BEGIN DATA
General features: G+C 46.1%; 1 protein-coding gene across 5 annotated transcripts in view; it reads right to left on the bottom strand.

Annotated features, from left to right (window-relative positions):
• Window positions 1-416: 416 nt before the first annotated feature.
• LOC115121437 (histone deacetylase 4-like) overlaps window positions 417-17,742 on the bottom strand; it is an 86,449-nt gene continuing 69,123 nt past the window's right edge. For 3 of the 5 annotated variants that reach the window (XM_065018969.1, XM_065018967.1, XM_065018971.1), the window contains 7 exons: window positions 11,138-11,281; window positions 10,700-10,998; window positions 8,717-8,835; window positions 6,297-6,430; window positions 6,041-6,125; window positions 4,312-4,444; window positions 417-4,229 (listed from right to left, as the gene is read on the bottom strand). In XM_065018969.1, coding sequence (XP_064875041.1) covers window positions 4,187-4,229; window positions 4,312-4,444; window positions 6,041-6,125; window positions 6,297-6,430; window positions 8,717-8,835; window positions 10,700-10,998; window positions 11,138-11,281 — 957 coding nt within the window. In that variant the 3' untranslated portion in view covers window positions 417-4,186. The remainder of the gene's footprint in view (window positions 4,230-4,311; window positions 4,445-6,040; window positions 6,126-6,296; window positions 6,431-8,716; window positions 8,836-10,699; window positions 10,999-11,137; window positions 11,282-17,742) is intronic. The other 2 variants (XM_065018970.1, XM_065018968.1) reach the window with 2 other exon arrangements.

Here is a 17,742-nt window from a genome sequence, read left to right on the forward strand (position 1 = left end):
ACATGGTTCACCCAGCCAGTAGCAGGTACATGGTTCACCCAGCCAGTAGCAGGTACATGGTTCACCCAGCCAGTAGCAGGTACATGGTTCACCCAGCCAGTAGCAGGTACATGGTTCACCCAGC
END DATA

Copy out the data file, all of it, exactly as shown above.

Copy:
General features: G+C 46.1%; 1 protein-coding gene across 5 annotated transcripts in view; it reads right to left on the bottom strand.

Annotated features, from left to right (window-relative positions):
• Window positions 1-416: 416 nt before the first annotated feature.
• LOC115121437 (histone deacetylase 4-like) overlaps window positions 417-17,742 on the bottom strand; it is an 86,449-nt gene continuing 69,123 nt past the window's right edge. For 3 of the 5 annotated variants that reach the window (XM_065018969.1, XM_065018967.1, XM_065018971.1), the window contains 7 exons: window positions 11,138-11,281; window positions 10,700-10,998; window positions 8,717-8,835; window positions 6,297-6,430; window positions 6,041-6,125; window positions 4,312-4,444; window positions 417-4,229 (listed from right to left, as the gene is read on the bottom strand). In XM_065018969.1, coding sequence (XP_064875041.1) covers window positions 4,187-4,229; window positions 4,312-4,444; window positions 6,041-6,125; window positions 6,297-6,430; window positions 8,717-8,835; window positions 10,700-10,998; window positions 11,138-11,281 — 957 coding nt within the window. In that variant the 3' untranslated portion in view covers window positions 417-4,186. The remainder of the gene's footprint in view (window positions 4,230-4,311; window positions 4,445-6,040; window positions 6,126-6,296; window positions 6,431-8,716; window positions 8,836-10,699; window positions 10,999-11,137; window positions 11,282-17,742) is intronic. The other 2 variants (XM_065018970.1, XM_065018968.1) reach the window with 2 other exon arrangements.

Here is a 17,742-nt window from a genome sequence, read left to right on the forward strand (position 1 = left end):
ACATGGTTCACCCAGCCAGTAGCAGGTACATGGTTCACCCAGCCAGTAGCAGGTACATGGTTCACCCAGCCAGTAGCAGGTACATGGTTCACCCAGCCAGTAGCAGGTACATGGTTCACCCAGC